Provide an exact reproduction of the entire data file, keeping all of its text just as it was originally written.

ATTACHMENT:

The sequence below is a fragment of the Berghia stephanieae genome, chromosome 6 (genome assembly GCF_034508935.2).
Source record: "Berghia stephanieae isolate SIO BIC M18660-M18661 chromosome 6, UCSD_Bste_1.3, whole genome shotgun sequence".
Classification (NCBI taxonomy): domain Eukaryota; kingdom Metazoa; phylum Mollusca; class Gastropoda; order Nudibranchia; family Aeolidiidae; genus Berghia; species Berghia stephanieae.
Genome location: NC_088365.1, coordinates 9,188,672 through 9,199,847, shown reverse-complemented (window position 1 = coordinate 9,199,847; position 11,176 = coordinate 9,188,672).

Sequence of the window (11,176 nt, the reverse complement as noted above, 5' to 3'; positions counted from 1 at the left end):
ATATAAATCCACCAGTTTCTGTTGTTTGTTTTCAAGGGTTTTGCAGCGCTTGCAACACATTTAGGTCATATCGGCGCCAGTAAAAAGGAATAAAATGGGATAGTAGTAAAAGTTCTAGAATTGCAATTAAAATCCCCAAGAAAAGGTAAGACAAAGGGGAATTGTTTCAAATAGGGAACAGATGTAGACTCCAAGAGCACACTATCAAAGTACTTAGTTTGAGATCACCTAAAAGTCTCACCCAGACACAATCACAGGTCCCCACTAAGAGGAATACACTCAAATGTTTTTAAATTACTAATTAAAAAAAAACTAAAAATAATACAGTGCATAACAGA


The sequence below is a fragment of the Berghia stephanieae genome, chromosome 6 (genome assembly GCF_034508935.2).
Source record: "Berghia stephanieae isolate SIO BIC M18660-M18661 chromosome 6, UCSD_Bste_1.3, whole genome shotgun sequence".
Classification (NCBI taxonomy): domain Eukaryota; kingdom Metazoa; phylum Mollusca; class Gastropoda; order Nudibranchia; family Aeolidiidae; genus Berghia; species Berghia stephanieae.
Genome location: NC_088365.1, coordinates 9,188,672 through 9,199,847, shown reverse-complemented (window position 1 = coordinate 9,199,847; position 11,176 = coordinate 9,188,672).

Sequence of the window (11,176 nt, the reverse complement as noted above, 5' to 3'; positions counted from 1 at the left end):
ATATAAATCCACCAGTTTCTGTTGTTTGTTTTCAAGGGTTTTGCAGCGCTTGCAACACATTTAGGTCATATCGGCGCCAGTAAAAAGGAATAAAATGGGATAGTAGTAAAAGTTCTAGAATTGCAATTAAAATCCCCAAGAAAAGGTAAGACAAAGGGGAATTGTTTCAAATAGGGAACAGATGTAGACTCCAAGAGCACACTATCAAAGTACTTAGTTTGAGATCACCTAAAAGTCTCACCCAGACACAATCACAGGTCCCCACTAAGAGGAATACACTCAAATGTTTTTAAATTACTAATTAAAAAAAAACTAAAAATAATACAGTGCATAACAGA